An Exodus of One?
by Mark Ramsey on January 31, 2011 at 12:30 PM
At this writing, Egypt remains in turmoil. The land of the Pharaohs, the Nile River that Moses floated down as a baby, and the country Jesus spent his early childhood in is again facing historic if not so world-changing events. In recent and ancient history, Egypt has been a moderate country that people would flee to for safety or help in time of crisis. It was once a world superpower, only to slip so far as to not even be able to read their own country’s writings. (It took the discovery of the Rosetta Stone to enable reading of hieroglyphics). After Antony and Cleopatra VII were defeated in 31 BC by the Romans, Egypt was not even ruled by an Egyptian for another two millennia. “Let my people go” was what Moses told Pharaoh 3500 years ago.[i] Now the people of Egypt are seeking freedom, but today are telling the current Egyptian ruler to go.
Egypt itself is no longer a world powerhouse or major player in any arena. What could happen should the demonstrations take root and spread to major oil producing regions such as the Kingdom of Saudi Arabia? While unlikely, this scenario underscores the fragility of our oil supplies and the need to increase US domestic drilling for oil and gas and development of US coal reserves NOW. To penalize one of the most helpful industries in the world—the hydrocarbon energy industry—in order to subsidize one that has never been net positive on energy production—the green energy movement—is foolish. Since it takes years to bring new deepwater discoveries online, now more than ever, the sensible energy policy for the United States is to “Drill, Drill, Drill.”
Similarly and closely related to the mindless O’admin emphasis on green energy, we should immediately stop the massive ethanol subsidies—which are not much more than political payoffs. One of the underlying causes of unrest in developing world countries is food inflation. As governments print more paper money, the past year has seen high inflation on such items as corn, wheat, rice, and vegetables--prices increasing by 20%-88%. India is said to be fighting an escalation of onion prices, a staple there. While we can’t do much about Indian onions, we can help with grains and stop “burning our food supply”, which is essentially what corn-to-ethanol does. (Corn was reported this morning to be up 88%.)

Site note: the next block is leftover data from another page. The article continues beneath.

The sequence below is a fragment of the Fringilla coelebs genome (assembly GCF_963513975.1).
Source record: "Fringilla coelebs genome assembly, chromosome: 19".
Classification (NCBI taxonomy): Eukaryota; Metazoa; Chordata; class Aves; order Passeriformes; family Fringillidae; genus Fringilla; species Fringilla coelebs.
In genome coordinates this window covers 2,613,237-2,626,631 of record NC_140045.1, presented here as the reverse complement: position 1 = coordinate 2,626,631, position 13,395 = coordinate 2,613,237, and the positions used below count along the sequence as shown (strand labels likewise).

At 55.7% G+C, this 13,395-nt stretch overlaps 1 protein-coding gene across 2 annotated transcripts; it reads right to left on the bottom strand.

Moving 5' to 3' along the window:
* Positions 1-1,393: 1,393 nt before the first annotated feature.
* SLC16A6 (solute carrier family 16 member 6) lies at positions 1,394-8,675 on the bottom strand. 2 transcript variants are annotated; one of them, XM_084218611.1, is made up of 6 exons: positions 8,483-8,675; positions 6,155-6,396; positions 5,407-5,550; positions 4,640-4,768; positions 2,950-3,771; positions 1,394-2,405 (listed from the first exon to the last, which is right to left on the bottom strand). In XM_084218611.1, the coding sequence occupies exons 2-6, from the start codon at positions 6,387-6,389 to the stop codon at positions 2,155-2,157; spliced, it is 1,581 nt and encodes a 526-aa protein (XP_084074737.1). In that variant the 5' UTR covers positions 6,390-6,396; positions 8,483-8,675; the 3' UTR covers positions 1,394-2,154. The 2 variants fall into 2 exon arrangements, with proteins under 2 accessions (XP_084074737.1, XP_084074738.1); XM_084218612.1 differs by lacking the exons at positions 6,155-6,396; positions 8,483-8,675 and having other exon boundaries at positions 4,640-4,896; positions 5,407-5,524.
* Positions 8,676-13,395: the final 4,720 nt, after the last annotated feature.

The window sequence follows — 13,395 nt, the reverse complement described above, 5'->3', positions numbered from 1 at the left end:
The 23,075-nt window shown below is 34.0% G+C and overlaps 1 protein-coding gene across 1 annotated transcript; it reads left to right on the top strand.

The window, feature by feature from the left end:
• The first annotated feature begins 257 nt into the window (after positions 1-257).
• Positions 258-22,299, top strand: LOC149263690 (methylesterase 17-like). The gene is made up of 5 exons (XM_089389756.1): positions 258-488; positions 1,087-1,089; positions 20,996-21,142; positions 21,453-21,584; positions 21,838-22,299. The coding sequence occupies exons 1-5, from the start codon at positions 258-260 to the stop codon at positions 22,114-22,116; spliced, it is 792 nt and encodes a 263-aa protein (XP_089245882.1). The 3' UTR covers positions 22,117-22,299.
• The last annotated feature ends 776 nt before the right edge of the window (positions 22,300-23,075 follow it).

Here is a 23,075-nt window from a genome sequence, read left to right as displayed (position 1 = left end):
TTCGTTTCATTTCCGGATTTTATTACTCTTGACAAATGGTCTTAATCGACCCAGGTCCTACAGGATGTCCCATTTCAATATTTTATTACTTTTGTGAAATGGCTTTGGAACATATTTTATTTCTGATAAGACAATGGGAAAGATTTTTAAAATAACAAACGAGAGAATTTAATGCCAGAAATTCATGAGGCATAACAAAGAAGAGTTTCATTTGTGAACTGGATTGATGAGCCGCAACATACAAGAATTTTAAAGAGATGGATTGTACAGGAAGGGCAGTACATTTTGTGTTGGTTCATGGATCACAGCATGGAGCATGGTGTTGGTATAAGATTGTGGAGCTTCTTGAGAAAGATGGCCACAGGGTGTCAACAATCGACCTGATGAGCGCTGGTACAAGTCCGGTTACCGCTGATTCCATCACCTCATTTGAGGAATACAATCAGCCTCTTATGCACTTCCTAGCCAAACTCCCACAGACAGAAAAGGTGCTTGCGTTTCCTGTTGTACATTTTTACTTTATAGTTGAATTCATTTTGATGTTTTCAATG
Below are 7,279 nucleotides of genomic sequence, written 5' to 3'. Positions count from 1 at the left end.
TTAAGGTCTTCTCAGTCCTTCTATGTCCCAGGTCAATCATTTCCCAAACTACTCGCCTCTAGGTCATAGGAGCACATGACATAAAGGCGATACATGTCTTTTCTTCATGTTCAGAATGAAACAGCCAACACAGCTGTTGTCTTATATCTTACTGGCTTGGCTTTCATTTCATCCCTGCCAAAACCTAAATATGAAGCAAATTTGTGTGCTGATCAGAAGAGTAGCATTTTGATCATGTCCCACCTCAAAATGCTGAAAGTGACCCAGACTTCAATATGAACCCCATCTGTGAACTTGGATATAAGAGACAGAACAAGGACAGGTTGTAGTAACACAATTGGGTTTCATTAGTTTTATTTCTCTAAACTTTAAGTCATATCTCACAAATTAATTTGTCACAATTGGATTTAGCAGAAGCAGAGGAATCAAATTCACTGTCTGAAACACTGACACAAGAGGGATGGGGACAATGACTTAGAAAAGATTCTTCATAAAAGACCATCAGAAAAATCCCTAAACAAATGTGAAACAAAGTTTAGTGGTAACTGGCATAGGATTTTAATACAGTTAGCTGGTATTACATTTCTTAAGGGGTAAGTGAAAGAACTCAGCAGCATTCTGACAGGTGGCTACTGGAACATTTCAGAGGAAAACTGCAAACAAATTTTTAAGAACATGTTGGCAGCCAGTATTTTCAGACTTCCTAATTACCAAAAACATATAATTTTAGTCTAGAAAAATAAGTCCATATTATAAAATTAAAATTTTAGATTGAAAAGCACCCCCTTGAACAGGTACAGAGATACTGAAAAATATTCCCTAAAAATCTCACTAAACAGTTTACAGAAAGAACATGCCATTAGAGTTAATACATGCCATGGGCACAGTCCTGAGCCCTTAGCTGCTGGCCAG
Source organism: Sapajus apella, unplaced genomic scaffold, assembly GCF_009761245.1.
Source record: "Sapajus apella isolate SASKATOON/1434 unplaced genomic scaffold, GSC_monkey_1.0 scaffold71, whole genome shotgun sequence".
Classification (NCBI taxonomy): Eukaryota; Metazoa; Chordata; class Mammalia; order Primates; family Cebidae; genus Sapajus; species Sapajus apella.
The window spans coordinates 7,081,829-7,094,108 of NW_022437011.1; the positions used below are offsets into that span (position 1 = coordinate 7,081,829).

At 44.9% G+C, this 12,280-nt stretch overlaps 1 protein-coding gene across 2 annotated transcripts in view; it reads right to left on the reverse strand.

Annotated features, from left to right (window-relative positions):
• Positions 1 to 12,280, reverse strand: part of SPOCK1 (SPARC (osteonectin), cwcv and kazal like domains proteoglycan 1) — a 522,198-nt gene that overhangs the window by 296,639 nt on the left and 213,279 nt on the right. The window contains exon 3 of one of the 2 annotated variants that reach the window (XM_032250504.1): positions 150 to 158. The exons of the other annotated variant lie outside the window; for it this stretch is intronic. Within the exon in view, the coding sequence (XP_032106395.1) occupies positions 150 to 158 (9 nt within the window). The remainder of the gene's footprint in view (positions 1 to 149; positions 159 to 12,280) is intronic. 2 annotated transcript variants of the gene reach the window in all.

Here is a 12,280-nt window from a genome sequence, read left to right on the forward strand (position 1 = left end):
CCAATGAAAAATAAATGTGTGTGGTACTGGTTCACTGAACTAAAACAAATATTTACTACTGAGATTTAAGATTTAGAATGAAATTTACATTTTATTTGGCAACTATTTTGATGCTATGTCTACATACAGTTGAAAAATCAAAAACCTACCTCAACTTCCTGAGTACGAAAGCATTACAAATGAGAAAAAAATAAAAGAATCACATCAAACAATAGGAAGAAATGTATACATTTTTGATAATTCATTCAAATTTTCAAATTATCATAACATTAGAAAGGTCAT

Due to better exploration and extraction technologies, oil is more abundant now in history. To turn our back on this lifeblood of modern economic engines is extraordinarily ill-advised. Worse, to tell developing countries that they must use green energy instead of hydrocarbon based sources is, in essence, to sentence them with insufficient energy and keep them in third world status for a very long time. They simply cannot afford the less efficient and more costly green energy.
With Egypt, it is still anyone’s guess as to what will happen then. As unsettled as things are, a few relevant tidbits of information may be worth coalescing.
- Mubarak’s family, including the heir apparent(s), have gone to London
- Wealthy families (likely to include President Hosni Mubarak’s closest supporters) are fleeing.
- Over 100 souls are reported killed, with thousands injured. That said, it does NOT appear to be another “Tiananmen Square” in the making.